My Boss Was At Fault Can I Claim Compensation? – Injury At Work Claims Advice Guide

If you were in an accident at work and suffered any sort of injury, whether minor or more severe, and you believe that your employer was at fault through negligence, you could be entitled to claim compensation from them. All employers in the UK have a duty to ensure that a working environment is safe and to minimise the risk of harm or injury to all employees and people who visit the working environment.

Employee Injury At Work Advice

Employers also have a duty to ensure that should you work offsite it is safe for you to do so. If your boss was at fault for an accident at work, you could claim compensation providing you have evidence to prove your case. To find out how to prove an accident at work claim, and how to file a claim for compensation, please read on.

The Laws That Protect You in the Workplace

There are several laws as well as Health and Safety Executive legislation that are there to protect you as an employee. Specific injuries and workplace accidents must by law be reported to RIDDOR and employers are legally obliged to do so. The laws that protect all employees in the workplace are detailed below:

  • Employment Rights Act 1996
  • Health and Safety at Work Act 1974
  • Equality Act 2010

When an employer fails to abide to the law/legislation and as a result you suffer an injury in an accident at work, they could be held liable through negligence and as such, an employer could be sued by the injured party for compensation for the pain, suffering and loss of amenity they endured through no fault of their own. Because work-related personal injury claims can be complex, it is best to seek legal advice from a solicitor from the outset to avoid the many legal pitfalls that could lead to your accident at work claim being turned down or being “time barred” because the statutory time limit has expired.

Your Employers’ Legal Duty To Hold Liability Insurance

All employers must have liability insurance and the policy must be issued by a recognised insurance provider. The insurance covers accidents at work injuries as well as work-related medical conditions that an employee may develop during the course of their working life as a direct result of the work they do.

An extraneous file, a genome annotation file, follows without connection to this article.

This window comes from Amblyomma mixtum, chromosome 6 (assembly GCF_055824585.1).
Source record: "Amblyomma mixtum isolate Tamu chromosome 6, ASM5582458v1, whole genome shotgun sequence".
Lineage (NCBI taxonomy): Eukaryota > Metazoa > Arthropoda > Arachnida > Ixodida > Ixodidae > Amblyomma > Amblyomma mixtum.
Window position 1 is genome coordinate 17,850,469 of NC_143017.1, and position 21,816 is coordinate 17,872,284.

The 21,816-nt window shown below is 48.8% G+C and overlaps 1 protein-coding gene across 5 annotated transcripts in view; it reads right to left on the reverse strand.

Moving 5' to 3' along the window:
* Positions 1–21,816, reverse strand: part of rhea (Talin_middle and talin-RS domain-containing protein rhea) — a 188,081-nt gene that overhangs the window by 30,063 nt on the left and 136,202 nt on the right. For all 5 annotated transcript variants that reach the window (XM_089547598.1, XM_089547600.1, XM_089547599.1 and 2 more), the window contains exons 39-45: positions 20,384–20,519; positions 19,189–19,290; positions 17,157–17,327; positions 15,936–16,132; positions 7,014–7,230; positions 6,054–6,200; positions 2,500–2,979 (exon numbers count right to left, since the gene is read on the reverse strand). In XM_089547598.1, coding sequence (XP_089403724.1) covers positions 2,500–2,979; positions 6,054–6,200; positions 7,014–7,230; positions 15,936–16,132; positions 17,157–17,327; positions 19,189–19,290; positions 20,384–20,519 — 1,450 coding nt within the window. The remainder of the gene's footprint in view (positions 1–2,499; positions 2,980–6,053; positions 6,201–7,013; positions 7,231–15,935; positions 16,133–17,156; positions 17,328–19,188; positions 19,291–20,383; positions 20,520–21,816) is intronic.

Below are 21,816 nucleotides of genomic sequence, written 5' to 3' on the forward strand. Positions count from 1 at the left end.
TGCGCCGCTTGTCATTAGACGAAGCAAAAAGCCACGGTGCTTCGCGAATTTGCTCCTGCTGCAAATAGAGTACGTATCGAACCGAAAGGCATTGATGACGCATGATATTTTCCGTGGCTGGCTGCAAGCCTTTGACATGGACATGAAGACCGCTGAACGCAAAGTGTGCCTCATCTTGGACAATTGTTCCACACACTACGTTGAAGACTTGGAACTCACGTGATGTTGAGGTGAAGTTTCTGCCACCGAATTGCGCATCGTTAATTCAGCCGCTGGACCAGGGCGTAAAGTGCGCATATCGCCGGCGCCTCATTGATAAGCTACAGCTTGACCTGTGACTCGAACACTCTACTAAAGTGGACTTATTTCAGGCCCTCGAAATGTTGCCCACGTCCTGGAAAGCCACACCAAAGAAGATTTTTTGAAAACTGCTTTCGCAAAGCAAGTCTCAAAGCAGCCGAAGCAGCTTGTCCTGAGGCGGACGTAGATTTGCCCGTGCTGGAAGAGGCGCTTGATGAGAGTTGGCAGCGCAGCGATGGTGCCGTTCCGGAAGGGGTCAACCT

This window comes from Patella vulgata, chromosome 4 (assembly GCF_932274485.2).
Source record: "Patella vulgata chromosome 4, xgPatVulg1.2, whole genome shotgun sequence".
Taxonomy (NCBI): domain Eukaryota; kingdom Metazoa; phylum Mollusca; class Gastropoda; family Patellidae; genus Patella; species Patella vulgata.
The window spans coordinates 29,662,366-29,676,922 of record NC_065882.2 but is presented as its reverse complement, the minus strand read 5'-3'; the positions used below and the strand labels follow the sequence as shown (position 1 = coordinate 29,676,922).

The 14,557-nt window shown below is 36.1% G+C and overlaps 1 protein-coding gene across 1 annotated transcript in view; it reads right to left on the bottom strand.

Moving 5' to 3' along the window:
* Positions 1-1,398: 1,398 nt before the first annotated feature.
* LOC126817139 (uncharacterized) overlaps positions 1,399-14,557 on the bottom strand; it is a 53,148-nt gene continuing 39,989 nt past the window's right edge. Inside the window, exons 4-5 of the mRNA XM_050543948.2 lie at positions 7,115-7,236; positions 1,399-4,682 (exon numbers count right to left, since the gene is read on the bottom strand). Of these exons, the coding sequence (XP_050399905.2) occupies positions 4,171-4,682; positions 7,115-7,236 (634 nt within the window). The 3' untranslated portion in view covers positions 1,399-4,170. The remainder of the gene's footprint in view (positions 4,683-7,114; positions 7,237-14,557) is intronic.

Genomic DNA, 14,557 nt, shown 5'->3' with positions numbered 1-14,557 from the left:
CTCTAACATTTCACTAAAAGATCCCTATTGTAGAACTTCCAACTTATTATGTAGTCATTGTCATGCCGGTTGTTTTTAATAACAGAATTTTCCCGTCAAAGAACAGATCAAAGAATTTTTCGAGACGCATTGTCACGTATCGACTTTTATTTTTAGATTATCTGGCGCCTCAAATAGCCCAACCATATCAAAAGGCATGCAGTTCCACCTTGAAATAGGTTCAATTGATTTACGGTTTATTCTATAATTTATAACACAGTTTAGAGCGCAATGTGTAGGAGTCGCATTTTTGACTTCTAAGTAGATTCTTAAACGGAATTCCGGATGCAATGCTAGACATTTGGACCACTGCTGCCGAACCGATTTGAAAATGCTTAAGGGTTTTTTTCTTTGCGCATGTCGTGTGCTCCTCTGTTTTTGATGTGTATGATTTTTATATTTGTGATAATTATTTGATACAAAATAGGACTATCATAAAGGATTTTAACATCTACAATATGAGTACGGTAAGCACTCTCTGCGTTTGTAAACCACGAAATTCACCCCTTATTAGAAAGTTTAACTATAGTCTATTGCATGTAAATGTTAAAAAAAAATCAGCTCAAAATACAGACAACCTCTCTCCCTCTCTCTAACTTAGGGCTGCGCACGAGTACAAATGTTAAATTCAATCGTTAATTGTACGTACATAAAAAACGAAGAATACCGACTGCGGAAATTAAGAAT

When you sue your boss for compensation because you were injured in a workplace accident, it is the insurance provider who pays the amount you receive for the injuries you sustained. Your compensation would not only cover your injuries but would also include all the out-of-pocket expenses and other costs you incurred as a result of the negligence of your boss.

The insurance certificate should also be well displayed in the workplace so that employees and other people can clearly see which insurance company has insured the policy. If the certificate is not displayed, your employer is obliged to provide you with these details when you request them. When suing an employer for an accident at work injury, the goal of the compensation you receive is put you back to the position you were in prior to being injured in the workplace.

Employment Law and Reporting An Accident at Work

All serious accidents at work as well as dangerous incidents and work-related diseases must be reported to the Health and Safety Executive (RIDDOR). It is also a legal obligation to report a fatal injury that occurs in the workplace. Employers can do this by calling the Incident Contact Centre.

The injuries and incidents that must be reported to H&E are as follows:

  • All workplace accidents that result in major injuries being sustained by employees as well as other people who may be visiting a workplace. Examples being broken ribs or a broken arm
  • All dangerous incidents examples being people being exposed and overcome by leaking gas or the scaffolding collapsing
  • All injuries that prevent employees from carrying out their normal jobs for over 7 days
  • Work-related diseases
  • Fatalities

Your employer is the person who is obliged by law to report any of the above accidents and injuries that occur in the workplace. However, if you have been injured at work, making sure that an accident has been reported to the relevant authority is always a good idea and you should do this as soon as you are able to.

Is My Employer Responsible for Health and Safety in the Workplace?